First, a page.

Christian Worship Is a Discipline, Not a Fun Experience

How The Holy Spirit Helps In Our Weakness: A Reflection On John 14:15–17

“You need help.” These words can elicit a strong reaction. They are easier to hear in the form of a question: “Do you need help?” The question at least gives us the opportunity to opt out, for denial. “No, I’m fine. I can take care of myself. I can do it myself.” But in the form of a statement, the words “you need help” give the diagnosis before the excuses ever have time to leave our mouth. These words can sound more like an accusation than a lifeline.

It’s one thing to admit, “I get by with a little help from my friends” (Lennon & McCartney). Most of us can agree to that. We even find ways to dress up such superficial admissions as strengths. In college I took a “Professionalism” class in which students were instructed on the finer points of job interviews. We were told to answer the common question, “What is your greatest weakness?” by saying something that is actually a strength, such as, “Well I work too hard or I’m often too invested in my projects” and so on. While such statements tickle the ears of a workaholic culture, they are hardly reflective of the state in which the Bible tells us we are in. The help that we need, the help that we learn to long for from the addict, the abuser and the powerless, is not a push in the right direction, but for resurrection and restoration.

1. The Holy Spirit gives us the freedom to admit our weakness.

The problem is that we are hindered from looking to the Holy Spirit for resurrection and restoration as long as we continue to fight admitting our own weakness. The very nature of asking for help entails a confession: “I can’t do it. I can’t stop. I can’t change on my own. I need help.” This is indeed the first step, but how can we get there if our inability to admit our weakness is part of the problem?

In John 14:15–17 we are given our answer that Jesus is for us, and that he prays for us. In the preceding verses of 12–14 we see Jesus promising his very own works will be done in and through us and “Whatever you ask in my name, this I will do, that the Father may be glorified in the Son. If you ask me anything in my name, I will do it” (13–14). Jesus is for us and gives us this unconditional favor and access to him and to the Father. When we are given this good news, we are freed from the power to be our own strength, righteousness, and holiness. This is exactly how God intends for it to be. As Marva Dawn states,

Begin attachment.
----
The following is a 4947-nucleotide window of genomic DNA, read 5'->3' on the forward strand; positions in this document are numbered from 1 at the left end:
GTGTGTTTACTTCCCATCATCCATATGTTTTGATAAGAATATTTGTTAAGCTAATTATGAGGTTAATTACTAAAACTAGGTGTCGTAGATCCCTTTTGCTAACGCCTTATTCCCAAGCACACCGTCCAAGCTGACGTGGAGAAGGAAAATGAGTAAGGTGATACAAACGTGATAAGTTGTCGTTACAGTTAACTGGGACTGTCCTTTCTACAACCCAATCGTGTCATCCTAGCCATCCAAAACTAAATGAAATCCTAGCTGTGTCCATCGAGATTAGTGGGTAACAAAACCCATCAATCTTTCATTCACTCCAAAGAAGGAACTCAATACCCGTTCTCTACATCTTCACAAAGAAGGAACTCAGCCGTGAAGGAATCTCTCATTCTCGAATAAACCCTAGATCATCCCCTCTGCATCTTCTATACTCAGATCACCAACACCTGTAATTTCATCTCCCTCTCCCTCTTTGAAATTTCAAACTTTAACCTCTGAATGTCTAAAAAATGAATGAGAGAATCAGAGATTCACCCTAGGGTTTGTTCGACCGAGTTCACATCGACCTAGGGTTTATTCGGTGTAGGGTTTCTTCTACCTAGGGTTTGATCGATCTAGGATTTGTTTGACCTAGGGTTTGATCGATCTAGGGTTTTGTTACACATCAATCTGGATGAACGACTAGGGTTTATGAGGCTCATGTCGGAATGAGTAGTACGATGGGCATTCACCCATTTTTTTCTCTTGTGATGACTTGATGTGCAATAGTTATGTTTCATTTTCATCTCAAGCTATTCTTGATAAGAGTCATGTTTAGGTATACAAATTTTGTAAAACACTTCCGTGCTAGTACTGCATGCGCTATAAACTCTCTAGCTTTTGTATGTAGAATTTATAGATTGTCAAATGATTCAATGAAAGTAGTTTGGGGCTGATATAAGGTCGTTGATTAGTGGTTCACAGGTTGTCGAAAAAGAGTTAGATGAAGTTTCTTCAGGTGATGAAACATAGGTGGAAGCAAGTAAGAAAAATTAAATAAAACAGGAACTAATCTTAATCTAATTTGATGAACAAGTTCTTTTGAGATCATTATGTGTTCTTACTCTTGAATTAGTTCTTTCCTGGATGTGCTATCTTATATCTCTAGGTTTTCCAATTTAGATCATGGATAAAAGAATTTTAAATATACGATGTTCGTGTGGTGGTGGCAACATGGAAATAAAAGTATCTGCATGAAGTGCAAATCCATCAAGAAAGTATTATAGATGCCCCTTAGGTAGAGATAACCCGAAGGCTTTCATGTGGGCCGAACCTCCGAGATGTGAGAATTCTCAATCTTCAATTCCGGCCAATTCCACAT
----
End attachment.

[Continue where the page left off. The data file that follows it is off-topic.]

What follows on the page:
Even as Christ accomplished atonement for us by suffering and death, so the Lord accomplishes witness to the world through our weakness. In fact, God has more need of our weakness than of our strength. Just as powers overstep their bounds and become gods, so our power becomes a rival to God… By our union with Christ in the power of the Spirit in our weakness, we display God’s glory.[1]

In learning of God’s strong preference for our weakness, we are finally able to give an honest self-assessment. Knowing that Jesus is for us in our weakness tells us of his loving and saving attitude toward us. It means that arm-twisting games are over. He knows exactly what he is getting into with sinners like us and it doesn’t scare him. We can “let our guard down.” Knowing that he is praying for us tells us of his sovereign advocating care on our behalf (cf. Hebrews 7:25). It means that Jesus is not only present in our weakness but active—actively making “all things work together for good for those who are called according to his purpose” (Romans 8:28).

This is true when we cannot see it, and it’s true even in the midst of great suffering and pain. “Those who sow in tears shall reap with shouts of joy!” (Psalm 126:5). We have the freedom to be honest about our weakness because the one who can most acutely diagnose our sin and failings is the one who is “full of grace and truth” (John 1:14). He is the one who said, “I have said these things to you, that in me you may have peace. In the world you will have tribulation. But take heart; I have overcome the world” (John 16:33).